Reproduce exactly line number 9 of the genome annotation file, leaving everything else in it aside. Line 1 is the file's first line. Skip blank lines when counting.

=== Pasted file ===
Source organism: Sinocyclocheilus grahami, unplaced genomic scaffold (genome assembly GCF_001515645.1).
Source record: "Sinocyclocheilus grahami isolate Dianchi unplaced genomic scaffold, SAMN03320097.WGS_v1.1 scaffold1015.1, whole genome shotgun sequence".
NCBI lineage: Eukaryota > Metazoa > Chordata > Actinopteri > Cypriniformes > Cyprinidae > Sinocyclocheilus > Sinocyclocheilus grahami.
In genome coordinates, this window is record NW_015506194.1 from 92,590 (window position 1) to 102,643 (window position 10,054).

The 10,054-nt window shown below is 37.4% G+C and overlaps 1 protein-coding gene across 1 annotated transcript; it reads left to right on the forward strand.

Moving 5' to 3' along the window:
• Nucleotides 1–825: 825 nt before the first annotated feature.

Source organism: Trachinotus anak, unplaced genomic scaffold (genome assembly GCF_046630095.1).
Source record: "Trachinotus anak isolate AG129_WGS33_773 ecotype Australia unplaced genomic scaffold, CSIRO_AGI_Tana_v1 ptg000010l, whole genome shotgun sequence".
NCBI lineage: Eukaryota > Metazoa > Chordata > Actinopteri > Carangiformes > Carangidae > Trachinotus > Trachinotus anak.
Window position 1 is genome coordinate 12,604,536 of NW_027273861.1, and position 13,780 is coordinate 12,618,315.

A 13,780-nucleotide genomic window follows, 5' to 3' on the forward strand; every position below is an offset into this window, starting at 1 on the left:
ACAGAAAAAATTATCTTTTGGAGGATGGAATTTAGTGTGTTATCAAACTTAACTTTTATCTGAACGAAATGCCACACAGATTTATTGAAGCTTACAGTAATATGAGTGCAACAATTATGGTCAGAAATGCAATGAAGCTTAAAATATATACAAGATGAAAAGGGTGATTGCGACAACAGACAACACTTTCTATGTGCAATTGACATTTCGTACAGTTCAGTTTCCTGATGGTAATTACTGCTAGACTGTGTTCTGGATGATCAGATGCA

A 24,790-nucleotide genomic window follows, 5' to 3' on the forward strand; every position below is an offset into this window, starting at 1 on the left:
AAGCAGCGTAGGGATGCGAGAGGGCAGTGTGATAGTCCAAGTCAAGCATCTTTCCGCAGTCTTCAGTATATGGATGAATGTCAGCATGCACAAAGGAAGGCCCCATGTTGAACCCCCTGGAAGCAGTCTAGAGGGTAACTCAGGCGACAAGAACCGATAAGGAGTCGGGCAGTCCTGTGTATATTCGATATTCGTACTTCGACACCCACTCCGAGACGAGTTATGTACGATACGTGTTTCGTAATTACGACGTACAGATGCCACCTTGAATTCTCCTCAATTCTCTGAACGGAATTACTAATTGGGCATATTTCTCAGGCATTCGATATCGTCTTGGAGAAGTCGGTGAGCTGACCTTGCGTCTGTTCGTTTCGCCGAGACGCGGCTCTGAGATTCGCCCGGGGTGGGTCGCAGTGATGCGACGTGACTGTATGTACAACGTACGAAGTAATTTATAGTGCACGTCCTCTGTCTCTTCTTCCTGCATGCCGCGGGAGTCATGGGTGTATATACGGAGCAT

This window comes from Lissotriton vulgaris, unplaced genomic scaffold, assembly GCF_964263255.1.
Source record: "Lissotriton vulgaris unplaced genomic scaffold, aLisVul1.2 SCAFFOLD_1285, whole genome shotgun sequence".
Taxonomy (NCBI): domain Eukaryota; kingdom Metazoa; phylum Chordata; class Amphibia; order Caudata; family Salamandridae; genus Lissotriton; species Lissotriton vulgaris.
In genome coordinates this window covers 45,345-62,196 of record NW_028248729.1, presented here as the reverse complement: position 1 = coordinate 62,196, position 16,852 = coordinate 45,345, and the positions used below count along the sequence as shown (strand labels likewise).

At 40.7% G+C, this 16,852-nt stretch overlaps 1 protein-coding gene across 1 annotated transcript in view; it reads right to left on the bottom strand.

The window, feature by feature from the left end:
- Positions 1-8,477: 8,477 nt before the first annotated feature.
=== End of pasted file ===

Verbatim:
Source record: "Trachinotus anak isolate AG129_WGS33_773 ecotype Australia unplaced genomic scaffold, CSIRO_AGI_Tana_v1 ptg000010l, whole genome shotgun sequence".